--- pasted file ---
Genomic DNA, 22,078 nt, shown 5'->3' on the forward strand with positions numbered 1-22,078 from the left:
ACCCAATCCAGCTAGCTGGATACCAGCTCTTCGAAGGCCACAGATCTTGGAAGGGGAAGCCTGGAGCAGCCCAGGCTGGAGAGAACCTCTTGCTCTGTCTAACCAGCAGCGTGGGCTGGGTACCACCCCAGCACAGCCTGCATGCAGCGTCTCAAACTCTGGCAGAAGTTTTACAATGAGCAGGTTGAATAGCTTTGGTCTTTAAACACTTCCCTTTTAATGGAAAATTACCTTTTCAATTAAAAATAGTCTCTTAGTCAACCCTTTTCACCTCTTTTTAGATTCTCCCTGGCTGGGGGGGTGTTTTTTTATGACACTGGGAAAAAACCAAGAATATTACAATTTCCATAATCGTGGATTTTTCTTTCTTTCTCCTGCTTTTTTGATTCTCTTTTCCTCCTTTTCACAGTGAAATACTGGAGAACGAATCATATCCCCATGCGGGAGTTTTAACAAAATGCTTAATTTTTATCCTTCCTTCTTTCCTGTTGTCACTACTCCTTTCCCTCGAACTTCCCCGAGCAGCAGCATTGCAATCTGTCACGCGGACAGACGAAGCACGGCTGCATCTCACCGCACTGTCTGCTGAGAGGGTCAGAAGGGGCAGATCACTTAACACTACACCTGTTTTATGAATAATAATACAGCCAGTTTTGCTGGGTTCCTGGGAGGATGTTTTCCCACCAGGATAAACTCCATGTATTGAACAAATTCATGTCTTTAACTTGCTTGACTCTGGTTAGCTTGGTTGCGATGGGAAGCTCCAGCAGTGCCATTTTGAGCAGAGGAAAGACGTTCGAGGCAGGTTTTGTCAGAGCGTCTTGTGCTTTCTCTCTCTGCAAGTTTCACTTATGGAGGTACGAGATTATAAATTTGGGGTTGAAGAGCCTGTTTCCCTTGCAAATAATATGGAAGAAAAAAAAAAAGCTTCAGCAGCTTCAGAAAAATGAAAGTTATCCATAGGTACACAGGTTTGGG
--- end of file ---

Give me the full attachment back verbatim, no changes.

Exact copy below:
Genomic DNA, 22,078 nt, shown 5'->3' on the forward strand with positions numbered 1-22,078 from the left:
ACCCAATCCAGCTAGCTGGATACCAGCTCTTCGAAGGCCACAGATCTTGGAAGGGGAAGCCTGGAGCAGCCCAGGCTGGAGAGAACCTCTTGCTCTGTCTAACCAGCAGCGTGGGCTGGGTACCACCCCAGCACAGCCTGCATGCAGCGTCTCAAACTCTGGCAGAAGTTTTACAATGAGCAGGTTGAATAGCTTTGGTCTTTAAACACTTCCCTTTTAATGGAAAATTACCTTTTCAATTAAAAATAGTCTCTTAGTCAACCCTTTTCACCTCTTTTTAGATTCTCCCTGGCTGGGGGGGTGTTTTTTTATGACACTGGGAAAAAACCAAGAATATTACAATTTCCATAATCGTGGATTTTTCTTTCTTTCTCCTGCTTTTTTGATTCTCTTTTCCTCCTTTTCACAGTGAAATACTGGAGAACGAATCATATCCCCATGCGGGAGTTTTAACAAAATGCTTAATTTTTATCCTTCCTTCTTTCCTGTTGTCACTACTCCTTTCCCTCGAACTTCCCCGAGCAGCAGCATTGCAATCTGTCACGCGGACAGACGAAGCACGGCTGCATCTCACCGCACTGTCTGCTGAGAGGGTCAGAAGGGGCAGATCACTTAACACTACACCTGTTTTATGAATAATAATACAGCCAGTTTTGCTGGGTTCCTGGGAGGATGTTTTCCCACCAGGATAAACTCCATGTATTGAACAAATTCATGTCTTTAACTTGCTTGACTCTGGTTAGCTTGGTTGCGATGGGAAGCTCCAGCAGTGCCATTTTGAGCAGAGGAAAGACGTTCGAGGCAGGTTTTGTCAGAGCGTCTTGTGCTTTCTCTCTCTGCAAGTTTCACTTATGGAGGTACGAGATTATAAATTTGGGGTTGAAGAGCCTGTTTCCCTTGCAAATAATATGGAAGAAAAAAAAAAAGCTTCAGCAGCTTCAGAAAAATGAAAGTTATCCATAGGTACACAGGTTTGGG